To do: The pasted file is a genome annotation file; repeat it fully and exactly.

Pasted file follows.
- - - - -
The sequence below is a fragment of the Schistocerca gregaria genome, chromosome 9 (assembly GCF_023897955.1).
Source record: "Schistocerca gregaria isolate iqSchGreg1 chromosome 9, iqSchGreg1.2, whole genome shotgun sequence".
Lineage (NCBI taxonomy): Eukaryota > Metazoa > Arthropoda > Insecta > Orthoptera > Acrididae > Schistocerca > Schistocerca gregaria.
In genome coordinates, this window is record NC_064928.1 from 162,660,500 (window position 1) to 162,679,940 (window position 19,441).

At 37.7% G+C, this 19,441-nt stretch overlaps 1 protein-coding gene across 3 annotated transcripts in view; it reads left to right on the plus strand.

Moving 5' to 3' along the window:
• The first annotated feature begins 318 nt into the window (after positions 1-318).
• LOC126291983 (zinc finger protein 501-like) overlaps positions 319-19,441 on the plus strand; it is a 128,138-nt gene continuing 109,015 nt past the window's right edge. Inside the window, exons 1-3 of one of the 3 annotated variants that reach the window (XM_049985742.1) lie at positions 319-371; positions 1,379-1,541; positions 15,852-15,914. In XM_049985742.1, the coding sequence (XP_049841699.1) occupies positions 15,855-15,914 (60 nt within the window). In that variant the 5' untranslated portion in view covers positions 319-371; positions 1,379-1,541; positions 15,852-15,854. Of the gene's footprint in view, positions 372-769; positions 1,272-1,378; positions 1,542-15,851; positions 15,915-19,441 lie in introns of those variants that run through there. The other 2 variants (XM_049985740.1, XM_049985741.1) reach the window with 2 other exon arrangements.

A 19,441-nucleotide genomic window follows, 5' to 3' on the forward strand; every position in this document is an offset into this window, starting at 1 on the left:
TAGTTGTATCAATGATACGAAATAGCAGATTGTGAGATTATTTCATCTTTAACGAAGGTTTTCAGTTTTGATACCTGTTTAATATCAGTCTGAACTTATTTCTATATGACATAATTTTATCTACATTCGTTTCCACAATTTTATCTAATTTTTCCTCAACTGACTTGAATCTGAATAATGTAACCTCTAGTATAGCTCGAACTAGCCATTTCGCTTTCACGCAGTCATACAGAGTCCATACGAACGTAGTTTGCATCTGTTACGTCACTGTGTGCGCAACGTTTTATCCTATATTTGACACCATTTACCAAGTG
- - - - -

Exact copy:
The sequence below is a fragment of the Schistocerca gregaria genome, chromosome 9 (assembly GCF_023897955.1).
Source record: "Schistocerca gregaria isolate iqSchGreg1 chromosome 9, iqSchGreg1.2, whole genome shotgun sequence".
Lineage (NCBI taxonomy): Eukaryota > Metazoa > Arthropoda > Insecta > Orthoptera > Acrididae > Schistocerca > Schistocerca gregaria.
In genome coordinates, this window is record NC_064928.1 from 162,660,500 (window position 1) to 162,679,940 (window position 19,441).

At 37.7% G+C, this 19,441-nt stretch overlaps 1 protein-coding gene across 3 annotated transcripts in view; it reads left to right on the plus strand.

Moving 5' to 3' along the window:
• The first annotated feature begins 318 nt into the window (after positions 1-318).
• LOC126291983 (zinc finger protein 501-like) overlaps positions 319-19,441 on the plus strand; it is a 128,138-nt gene continuing 109,015 nt past the window's right edge. Inside the window, exons 1-3 of one of the 3 annotated variants that reach the window (XM_049985742.1) lie at positions 319-371; positions 1,379-1,541; positions 15,852-15,914. In XM_049985742.1, the coding sequence (XP_049841699.1) occupies positions 15,855-15,914 (60 nt within the window). In that variant the 5' untranslated portion in view covers positions 319-371; positions 1,379-1,541; positions 15,852-15,854. Of the gene's footprint in view, positions 372-769; positions 1,272-1,378; positions 1,542-15,851; positions 15,915-19,441 lie in introns of those variants that run through there. The other 2 variants (XM_049985740.1, XM_049985741.1) reach the window with 2 other exon arrangements.

A 19,441-nucleotide genomic window follows, 5' to 3' on the forward strand; every position in this document is an offset into this window, starting at 1 on the left:
TAGTTGTATCAATGATACGAAATAGCAGATTGTGAGATTATTTCATCTTTAACGAAGGTTTTCAGTTTTGATACCTGTTTAATATCAGTCTGAACTTATTTCTATATGACATAATTTTATCTACATTCGTTTCCACAATTTTATCTAATTTTTCCTCAACTGACTTGAATCTGAATAATGTAACCTCTAGTATAGCTCGAACTAGCCATTTCGCTTTCACGCAGTCATACAGAGTCCATACGAACGTAGTTTGCATCTGTTACGTCACTGTGTGCGCAACGTTTTATCCTATATTTGACACCATTTACCAAGTG